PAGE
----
News: A Chinese team of climbers is making its way to the peak or top of Mount Everest this week to measure whether it has grown or lost some of its height. The mountain remains shut to other climbers to help prevent the spread of COVID-19.
Did you know that the Mount Everest is Earth’s highest mountain above sea level? In China the locals call the mountain Mt. Qomolangma, Goddess Mother of Mountains.
Why are they measuring the summit?
Mt. Everest sits on a major fault line between two tectonic plates. India is on one plate, which frequently collides against another that carries Europe and Asia. The Himalayas have been created by this constant collision over millions of years. The collision of the plates results in frequent earthquakes even today. A large earthquake in Nepal in 2015 is believed to have altered the mountain’s height.
What is the widely recognised height of Mt. Everest? The widely recognised height is 8848m above sea level, recorded in 1954 during an Indian expedition.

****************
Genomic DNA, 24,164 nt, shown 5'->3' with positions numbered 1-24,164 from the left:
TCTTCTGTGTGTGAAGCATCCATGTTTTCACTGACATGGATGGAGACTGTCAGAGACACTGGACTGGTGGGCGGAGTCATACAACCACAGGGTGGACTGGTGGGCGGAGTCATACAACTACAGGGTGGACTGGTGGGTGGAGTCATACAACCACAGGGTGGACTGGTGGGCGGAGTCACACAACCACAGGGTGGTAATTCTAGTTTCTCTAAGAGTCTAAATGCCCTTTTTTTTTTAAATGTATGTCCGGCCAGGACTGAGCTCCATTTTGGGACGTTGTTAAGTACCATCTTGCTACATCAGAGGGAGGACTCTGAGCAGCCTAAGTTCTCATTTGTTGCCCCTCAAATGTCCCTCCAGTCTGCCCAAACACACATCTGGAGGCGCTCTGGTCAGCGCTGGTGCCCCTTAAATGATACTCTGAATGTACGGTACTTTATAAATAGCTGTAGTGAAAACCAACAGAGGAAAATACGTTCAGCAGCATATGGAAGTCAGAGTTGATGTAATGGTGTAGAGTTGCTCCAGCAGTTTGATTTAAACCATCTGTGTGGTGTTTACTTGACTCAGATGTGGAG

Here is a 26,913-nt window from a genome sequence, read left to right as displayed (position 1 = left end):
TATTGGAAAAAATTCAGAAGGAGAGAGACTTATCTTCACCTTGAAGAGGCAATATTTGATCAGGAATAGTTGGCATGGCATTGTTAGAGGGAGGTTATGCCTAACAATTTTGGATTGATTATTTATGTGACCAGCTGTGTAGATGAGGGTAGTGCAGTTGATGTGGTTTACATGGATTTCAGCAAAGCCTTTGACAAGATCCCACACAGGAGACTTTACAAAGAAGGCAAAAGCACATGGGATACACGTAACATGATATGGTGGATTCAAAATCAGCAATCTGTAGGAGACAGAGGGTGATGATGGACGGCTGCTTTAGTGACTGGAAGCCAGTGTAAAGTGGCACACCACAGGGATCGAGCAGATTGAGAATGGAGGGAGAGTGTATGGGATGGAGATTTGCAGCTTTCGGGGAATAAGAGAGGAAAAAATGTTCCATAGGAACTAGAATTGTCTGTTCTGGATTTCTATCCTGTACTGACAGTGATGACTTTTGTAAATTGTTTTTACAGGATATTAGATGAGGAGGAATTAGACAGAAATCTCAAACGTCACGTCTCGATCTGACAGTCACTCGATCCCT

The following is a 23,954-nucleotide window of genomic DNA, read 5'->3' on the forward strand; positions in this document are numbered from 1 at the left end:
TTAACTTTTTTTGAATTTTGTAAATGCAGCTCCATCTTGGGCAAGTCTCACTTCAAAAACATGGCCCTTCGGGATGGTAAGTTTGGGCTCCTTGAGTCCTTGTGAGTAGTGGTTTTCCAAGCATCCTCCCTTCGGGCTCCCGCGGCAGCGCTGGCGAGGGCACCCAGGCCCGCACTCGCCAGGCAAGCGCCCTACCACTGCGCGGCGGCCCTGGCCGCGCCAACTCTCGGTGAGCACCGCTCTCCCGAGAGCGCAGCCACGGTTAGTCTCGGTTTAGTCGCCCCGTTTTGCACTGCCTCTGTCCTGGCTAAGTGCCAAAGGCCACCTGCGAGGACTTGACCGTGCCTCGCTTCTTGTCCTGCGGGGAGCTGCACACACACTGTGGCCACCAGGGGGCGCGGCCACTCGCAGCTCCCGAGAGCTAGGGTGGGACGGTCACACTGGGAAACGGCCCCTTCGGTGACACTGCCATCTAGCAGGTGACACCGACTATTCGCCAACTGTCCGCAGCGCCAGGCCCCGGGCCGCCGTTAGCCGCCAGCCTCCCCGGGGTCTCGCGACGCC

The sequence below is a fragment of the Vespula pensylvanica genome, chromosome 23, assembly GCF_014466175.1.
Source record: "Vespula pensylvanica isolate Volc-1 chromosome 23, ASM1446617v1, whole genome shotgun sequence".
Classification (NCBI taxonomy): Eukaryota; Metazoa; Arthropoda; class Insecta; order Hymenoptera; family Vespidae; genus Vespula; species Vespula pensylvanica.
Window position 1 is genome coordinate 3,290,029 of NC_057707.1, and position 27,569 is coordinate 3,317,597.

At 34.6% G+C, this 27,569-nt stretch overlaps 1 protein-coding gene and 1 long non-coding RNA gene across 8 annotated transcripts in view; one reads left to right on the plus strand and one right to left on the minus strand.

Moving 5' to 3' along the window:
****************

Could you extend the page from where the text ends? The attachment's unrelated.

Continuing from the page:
Mt. Everest sits at the border of China and Nepal. China and Nepal disagree on how high the peak is. In the past China has conducted several assessments of the mountain, recording its height at 8848.13m in 1975 with the snow cap and 8844.43m in 2005 without the snow cap. Nepal believes the peak to be higher and conducted its own survey in 2019. These results haven’t been declared yet.
Next Steps: The Chinese team plans to summit on May 22, 2020. Their measurements will give us another set of findings and hopefully end the debate!
Ironically, this photo was taken exactly one year ago on May 22, 2019.
The famous photo taken on May 22, 2019 of traffic approaching the summit of Mount Everest. Photo Credit: Nirmal Purja, @nimsdai, Project Possible